Gerald Harris, the attorney for Big Horn County, Montana has called for an ‘immediate crackdown’ on expecting mothers who abuse drugs or alcohol
A Montana prosecutor wants to put pregnant women who drink or use drugs in jail in order to protect the fetus, it was reported on Friday.
Gerald Harris, the attorney for Big Horn County, has called for an ‘immediate crackdown’ on expecting mothers who abuse drugs or alcohol.
Last Thursday, he wrote that the state ‘will seek an order of protection restraining a pregnant female from any non-medically prescribed use’ of these substances.
The proposal was first reported by Big Horn County News.
Harris is particularly concerned about pregnant women who use methamphetamine and opioids.
According to Montana state law, a fetus is defined as ‘an organism of the species of Homo sapiens from eight weeks of development until complete expulsion or extraction from a woman’s body.’
Harris said that mothers would not be given ‘immunity’ from the rule, even if their pregnancy was the result of rape or incest.
‘In the event an expecting mother chooses to abort an unborn child instead of refraining from drug or alcohol use and litigation extends beyond our local courts, we trust Attorney General Fox will make the right decision on behalf of all Montanans and continue this fight to the extent necessary to ensure justice is afforded to the most vulnerable of our society,’ Harris said.
Prosecutors in the Montana Department of Justice could not definitively say if Harris’ proposal was legal.
‘I don’t think this has ever been done before,’ a spokesperson for the state DOJ said.
‘I don’t think the legality of this has been settled.’
According to Harris, the new directive is in line with the Montana state constitution, which says that all people ‘have certain inalienable rights’ including ‘enjoying and defending their lives and liberties’ and ‘seeking their safety, health and happiness in all lawful ways.’
‘This policy rests upon a legal concept known as the “Natural Law,” which provides that all human beings are afforded inherent legal rights by virtue of their humanity,’ according to Harris.
He said he wants to deter mothers who put their ‘unborn children’ at risk of ‘a potential lifetime of disability and hardship.’
Last Thursday, he wrote that the state ‘will seek an order of protection restraining a pregnant female from any non-medically prescribed use’ of these substances. The above stock image shows a pregnant woman with a glass of wine in hand
Harris believes that removing a child from his parents’ custody after the mother gives birth ‘is not timely and has not proven to be a sufficient deterrent.’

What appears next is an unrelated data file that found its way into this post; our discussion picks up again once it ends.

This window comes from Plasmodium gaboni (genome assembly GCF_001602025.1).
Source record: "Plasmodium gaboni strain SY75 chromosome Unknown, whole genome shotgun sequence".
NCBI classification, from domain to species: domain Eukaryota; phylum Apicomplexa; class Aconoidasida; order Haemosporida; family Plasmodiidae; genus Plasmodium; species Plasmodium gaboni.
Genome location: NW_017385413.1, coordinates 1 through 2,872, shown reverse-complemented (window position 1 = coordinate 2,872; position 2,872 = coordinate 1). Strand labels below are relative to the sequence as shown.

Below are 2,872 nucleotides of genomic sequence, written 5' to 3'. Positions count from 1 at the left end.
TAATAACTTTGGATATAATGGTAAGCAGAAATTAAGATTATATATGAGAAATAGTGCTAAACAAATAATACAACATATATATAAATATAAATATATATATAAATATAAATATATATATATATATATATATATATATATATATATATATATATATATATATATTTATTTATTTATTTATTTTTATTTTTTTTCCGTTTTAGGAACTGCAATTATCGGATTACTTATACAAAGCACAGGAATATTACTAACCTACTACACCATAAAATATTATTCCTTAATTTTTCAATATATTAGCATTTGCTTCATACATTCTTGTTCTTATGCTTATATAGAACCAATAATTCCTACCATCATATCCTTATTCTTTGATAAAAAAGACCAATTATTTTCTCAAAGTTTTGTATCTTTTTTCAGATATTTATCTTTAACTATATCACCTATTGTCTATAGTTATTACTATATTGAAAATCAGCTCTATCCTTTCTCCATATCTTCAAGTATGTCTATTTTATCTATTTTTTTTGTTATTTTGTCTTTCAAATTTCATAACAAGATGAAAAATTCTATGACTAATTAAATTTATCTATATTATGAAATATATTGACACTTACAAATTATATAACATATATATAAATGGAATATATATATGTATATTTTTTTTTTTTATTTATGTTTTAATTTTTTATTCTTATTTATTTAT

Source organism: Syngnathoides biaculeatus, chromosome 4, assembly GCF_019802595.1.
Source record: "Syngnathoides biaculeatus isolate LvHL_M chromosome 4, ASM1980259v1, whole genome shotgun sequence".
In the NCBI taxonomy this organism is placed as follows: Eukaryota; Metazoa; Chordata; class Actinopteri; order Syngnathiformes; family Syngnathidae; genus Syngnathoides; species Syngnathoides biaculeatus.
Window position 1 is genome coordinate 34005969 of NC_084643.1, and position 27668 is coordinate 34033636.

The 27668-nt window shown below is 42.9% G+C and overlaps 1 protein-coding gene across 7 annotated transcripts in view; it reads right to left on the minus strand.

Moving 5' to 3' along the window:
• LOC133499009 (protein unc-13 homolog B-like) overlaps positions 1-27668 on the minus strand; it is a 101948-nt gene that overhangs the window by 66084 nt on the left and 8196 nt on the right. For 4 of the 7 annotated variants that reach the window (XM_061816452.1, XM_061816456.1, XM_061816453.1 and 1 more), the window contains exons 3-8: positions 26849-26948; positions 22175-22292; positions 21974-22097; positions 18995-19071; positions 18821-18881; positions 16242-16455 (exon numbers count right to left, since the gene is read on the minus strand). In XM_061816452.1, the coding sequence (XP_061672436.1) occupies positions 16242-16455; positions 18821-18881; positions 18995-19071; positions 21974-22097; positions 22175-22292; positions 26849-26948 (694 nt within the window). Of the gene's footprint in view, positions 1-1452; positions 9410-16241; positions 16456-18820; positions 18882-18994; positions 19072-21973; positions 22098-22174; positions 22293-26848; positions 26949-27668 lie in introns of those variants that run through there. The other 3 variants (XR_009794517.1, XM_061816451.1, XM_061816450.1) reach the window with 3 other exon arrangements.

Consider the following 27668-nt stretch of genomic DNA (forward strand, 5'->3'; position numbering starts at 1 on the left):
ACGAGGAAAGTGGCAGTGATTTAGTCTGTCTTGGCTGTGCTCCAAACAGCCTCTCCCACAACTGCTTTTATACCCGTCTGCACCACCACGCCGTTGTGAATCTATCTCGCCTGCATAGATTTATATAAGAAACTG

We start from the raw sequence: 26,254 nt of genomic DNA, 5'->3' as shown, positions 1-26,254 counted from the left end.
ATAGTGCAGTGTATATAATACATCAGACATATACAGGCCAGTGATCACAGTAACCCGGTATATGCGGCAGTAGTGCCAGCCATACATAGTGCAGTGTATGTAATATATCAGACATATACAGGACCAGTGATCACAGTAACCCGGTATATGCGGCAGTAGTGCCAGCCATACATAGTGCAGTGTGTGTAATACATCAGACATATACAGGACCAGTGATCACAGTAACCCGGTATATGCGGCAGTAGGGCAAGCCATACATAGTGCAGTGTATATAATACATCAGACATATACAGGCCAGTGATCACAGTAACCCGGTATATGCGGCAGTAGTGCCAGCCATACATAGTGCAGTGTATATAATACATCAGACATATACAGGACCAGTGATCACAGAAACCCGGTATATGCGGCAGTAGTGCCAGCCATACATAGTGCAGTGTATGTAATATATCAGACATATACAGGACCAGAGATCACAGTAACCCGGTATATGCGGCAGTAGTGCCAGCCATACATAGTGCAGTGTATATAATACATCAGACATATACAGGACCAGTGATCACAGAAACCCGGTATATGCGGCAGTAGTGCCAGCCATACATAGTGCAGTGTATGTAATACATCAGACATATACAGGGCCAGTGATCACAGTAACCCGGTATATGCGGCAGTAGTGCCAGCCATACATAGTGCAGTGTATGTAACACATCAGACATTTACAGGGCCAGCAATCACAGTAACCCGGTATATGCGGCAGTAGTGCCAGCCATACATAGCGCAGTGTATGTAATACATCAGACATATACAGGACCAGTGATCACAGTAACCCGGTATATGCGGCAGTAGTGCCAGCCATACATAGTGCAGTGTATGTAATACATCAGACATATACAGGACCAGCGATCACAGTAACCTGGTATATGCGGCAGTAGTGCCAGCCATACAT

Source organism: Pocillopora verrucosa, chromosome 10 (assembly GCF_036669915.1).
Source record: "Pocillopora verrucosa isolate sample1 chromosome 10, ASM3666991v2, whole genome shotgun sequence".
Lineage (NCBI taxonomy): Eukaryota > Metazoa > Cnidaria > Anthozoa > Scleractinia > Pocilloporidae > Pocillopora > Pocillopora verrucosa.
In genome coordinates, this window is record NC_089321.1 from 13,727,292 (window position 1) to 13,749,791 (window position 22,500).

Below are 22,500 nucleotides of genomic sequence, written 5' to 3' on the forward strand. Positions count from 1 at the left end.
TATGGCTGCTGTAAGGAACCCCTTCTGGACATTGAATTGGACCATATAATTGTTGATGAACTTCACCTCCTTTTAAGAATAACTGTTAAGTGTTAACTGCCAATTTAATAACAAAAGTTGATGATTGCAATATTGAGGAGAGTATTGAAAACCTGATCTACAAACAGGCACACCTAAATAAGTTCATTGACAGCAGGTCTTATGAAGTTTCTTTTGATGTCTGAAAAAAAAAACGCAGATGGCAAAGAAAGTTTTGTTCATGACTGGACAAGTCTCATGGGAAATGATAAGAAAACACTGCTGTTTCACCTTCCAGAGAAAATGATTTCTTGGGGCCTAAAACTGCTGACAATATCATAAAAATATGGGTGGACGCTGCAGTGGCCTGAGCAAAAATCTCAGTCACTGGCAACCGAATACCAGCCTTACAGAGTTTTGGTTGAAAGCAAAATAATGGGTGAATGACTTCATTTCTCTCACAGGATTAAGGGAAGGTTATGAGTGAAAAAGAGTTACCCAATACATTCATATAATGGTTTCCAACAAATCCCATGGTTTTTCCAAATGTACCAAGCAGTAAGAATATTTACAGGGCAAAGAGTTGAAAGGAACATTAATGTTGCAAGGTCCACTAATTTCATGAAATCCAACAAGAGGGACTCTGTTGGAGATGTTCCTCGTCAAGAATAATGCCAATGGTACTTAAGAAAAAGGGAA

‘This is something that should have been done yesterday, it should have been done years ago,’ Harris said.
‘I am somewhat regretful that it [wasn’t implemented sooner].’
While health advocates agree Harris’ proposal was made with good intentions, they say experience shows it to be ineffective.
Punishing drug users by sending them to jail has not worked because addiction should be viewed as an illness and not a crime, advocates say.
‘Substance abuse is a medical condition to be treated, not punished,’ said Ashley Quanbeck of the Bighorn Valley Health Center.
A 2011 study by The American College of Obstetricians and Gynecologists found that putting an expecting mother in jail ‘with an intent to produce healthy birth’ has ‘proved to be ineffective.’
Mandated drug testing has also backfired since it deters moms-to-be from seeing their doctor, according to Quanbeck.
‘Studies – pretty well across the board – show [incarceration] does not protect the babies from substances and it is detrimental, because it keeps women from coming in for prenatal care,’ Quanbeck said.
‘Women who are using substances, and are afraid they will be thrown in jail or lose their other children…will simply not come for care.
‘They know it’s not good for them and they know it’s not good for their babies, but they have an addiction – an illness – that is preventing them from making different decisions.
‘What Mr. Harris is trying to get at is well intended: He wants to get people clean, so their babies are safe.
‘But the way in which he’s doing it is probably not the most informed and if there’s a way – as a medical community – we can come to a better outcome, that’s what we’d like to do.’